I mentioned above that people had the right idea when they aimed to spin their weakness as a strength – that’s exactly what we’re going to do here, but we’re going to frame it in a way that seriously impresses our interviewer (rather than coming off as arrogant or unprofessional). In order to do that, we’re going to follow this simple 5 step formula:

  1. Pick a skill/trait that you’ve been actively working to improve
  2. Describe how that challenge/trait has been a challenge for you in the past
  3. Talk about the actions you’ve taken to improve it
  4. Showcase the results you’ve gotten from your actions
  5. Talk about how others have acknowledged your progress

Here’s why this works.

We start by citing a weakness and we carefully share how it’s impacted us in the past. For example, maybe you have a paralyzing fear of public speaking which kept you from sharing ideas in meetings and conveying your message to clients.

This is OK because we’re all human and we all have weaknesses, but we’re not going to end on that note. Instead, we’re going to follow up by citing the actions we’ve taken to overcome our fear. To start, you hired a speaking coach to help you understand why this fear is occurring and to give you guidance on how to manage it in the moment. Next, you spoke to your boss and asked them if you could have 10 minutes each month to present on a topic in front of the team.

Awesome! You recognized that you had a weakness and you began to take steps to overcome it. Your interviewer is going to take note of your self awareness and drive. But we’re not done yet. Finally, you’re going to showcase the results you’ve gotten from your hard work as well as any recognition you received from others.

After speaking in front of your team several times, you felt ready to take it to the big stage. You raised your hand to co-lead a pitch to one of the largest prospects in the company’s pipeline. On the big day, you completely nailed it. The prospect signed on for $5.25M/year and your company recognized you with the award for largest deal of the year!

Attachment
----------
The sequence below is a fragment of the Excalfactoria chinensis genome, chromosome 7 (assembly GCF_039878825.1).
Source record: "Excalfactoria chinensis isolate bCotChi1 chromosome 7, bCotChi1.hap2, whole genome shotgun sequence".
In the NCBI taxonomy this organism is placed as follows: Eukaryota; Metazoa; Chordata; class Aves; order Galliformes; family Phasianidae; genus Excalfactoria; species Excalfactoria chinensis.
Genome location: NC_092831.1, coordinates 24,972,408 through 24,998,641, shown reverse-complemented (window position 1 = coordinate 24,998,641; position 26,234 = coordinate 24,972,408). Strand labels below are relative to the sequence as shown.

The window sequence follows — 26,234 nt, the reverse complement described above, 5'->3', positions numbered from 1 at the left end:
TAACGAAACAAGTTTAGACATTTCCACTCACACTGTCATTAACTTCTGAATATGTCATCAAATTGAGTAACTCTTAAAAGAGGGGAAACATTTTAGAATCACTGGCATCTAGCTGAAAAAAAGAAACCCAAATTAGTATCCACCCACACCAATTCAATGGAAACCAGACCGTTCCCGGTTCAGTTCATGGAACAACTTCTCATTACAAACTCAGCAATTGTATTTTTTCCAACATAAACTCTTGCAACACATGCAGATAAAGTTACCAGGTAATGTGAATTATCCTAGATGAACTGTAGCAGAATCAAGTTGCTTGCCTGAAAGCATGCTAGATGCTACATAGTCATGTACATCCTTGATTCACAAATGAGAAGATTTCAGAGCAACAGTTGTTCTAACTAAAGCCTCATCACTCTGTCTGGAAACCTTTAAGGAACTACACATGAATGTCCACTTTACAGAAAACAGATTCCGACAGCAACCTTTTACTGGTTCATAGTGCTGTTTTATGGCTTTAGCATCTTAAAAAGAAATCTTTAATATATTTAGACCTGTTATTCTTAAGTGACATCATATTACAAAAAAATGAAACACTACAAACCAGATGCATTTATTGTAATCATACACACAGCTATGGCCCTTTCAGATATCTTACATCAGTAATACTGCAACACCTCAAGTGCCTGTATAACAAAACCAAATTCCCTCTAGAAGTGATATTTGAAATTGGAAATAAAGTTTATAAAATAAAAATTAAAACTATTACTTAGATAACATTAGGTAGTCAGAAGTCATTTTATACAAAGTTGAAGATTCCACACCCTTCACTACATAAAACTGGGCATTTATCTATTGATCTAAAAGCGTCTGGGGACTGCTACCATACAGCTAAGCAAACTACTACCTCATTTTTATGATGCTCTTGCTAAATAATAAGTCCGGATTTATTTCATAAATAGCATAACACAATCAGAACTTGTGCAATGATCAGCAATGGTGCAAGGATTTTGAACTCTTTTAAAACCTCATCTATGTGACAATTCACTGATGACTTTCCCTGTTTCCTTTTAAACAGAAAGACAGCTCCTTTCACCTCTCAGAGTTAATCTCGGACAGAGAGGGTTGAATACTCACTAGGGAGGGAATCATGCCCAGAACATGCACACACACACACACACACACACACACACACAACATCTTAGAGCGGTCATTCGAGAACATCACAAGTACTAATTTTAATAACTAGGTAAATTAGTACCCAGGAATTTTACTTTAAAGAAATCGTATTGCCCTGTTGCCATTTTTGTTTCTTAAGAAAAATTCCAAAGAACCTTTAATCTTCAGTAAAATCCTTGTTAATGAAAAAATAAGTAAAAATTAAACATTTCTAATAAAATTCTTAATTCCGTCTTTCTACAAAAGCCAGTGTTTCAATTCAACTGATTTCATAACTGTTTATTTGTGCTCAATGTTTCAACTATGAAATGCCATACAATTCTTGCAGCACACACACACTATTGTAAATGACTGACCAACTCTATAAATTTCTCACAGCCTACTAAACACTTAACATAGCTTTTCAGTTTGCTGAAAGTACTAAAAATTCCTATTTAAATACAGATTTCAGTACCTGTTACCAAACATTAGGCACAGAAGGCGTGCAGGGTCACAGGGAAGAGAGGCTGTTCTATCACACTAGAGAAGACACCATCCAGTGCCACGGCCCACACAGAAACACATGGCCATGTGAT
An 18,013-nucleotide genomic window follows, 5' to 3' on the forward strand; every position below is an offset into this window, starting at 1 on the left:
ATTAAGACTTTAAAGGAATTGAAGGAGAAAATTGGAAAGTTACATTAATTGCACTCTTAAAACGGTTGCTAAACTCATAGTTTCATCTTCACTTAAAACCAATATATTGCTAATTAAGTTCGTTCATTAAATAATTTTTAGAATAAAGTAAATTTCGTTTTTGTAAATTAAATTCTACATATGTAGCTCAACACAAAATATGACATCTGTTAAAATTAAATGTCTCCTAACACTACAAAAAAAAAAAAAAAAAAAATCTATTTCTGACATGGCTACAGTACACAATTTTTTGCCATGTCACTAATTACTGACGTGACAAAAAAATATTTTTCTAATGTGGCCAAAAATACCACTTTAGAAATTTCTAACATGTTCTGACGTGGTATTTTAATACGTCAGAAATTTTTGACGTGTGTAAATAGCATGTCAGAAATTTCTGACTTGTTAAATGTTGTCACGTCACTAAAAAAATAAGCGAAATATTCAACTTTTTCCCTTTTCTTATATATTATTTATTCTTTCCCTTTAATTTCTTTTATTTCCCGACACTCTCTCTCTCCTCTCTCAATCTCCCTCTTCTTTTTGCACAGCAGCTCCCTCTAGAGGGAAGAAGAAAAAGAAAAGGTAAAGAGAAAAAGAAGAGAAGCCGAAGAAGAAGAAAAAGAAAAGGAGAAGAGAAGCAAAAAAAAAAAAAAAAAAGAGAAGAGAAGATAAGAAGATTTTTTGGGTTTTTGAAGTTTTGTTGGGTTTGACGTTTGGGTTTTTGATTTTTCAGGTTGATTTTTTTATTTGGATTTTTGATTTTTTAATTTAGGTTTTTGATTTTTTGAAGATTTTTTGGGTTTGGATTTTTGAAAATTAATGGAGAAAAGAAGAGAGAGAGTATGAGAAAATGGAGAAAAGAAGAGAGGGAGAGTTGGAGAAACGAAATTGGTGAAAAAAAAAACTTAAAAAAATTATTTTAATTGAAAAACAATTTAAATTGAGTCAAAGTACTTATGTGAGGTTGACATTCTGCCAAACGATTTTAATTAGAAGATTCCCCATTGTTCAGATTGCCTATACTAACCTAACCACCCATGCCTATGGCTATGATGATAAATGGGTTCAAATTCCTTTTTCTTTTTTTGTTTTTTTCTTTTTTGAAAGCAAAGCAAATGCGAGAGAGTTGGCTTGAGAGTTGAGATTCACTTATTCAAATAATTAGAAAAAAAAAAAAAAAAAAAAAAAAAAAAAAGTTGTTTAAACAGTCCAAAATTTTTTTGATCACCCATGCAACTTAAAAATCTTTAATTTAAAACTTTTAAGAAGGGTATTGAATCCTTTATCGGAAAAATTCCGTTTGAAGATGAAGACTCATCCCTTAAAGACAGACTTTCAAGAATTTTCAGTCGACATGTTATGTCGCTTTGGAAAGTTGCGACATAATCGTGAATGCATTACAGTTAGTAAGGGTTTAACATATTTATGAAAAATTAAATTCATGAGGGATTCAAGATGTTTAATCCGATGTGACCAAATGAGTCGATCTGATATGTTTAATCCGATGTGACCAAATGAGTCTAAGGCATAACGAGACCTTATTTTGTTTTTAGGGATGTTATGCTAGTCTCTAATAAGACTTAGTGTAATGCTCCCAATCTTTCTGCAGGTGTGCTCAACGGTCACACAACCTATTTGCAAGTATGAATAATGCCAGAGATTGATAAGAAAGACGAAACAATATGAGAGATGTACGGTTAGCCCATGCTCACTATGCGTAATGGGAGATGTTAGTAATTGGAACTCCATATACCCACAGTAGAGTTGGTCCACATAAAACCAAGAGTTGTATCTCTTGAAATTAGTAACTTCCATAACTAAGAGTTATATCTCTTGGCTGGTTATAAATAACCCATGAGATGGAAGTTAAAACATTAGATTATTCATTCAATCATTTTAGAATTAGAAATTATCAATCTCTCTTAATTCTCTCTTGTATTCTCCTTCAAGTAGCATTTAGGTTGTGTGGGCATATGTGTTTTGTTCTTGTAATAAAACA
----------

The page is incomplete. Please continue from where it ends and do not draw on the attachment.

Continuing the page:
That answer shows your interviewer that you have enough awareness to recognize your weaknesses, but you’re also committed to improving and you’re not afraid to step out of your comfort zone in order to grow. What company wouldn’t want to hire someone like that?

Example Answers For “What Is Your Biggest Weakness?”

Now let’s take that bulleted formula from the section above and turn it into a template that you can rehearse and repeat in your next interview:

“Biggest Weakness” Interview Answer Template

In the past, [Weakness] was a huge challenge for me. I’d get incredibly nervous when I knew I had to [Weakness]. I realized this was hindering my progress and an individual and a professional so I decided to [Action You Took To Improve]. After several months of working through it, I can honestly say that [Weakness] is something I’m starting to enjoy. Most recently, [Showcase Results From Action Taken] and my colleagues even [Include Colleague Testimonial].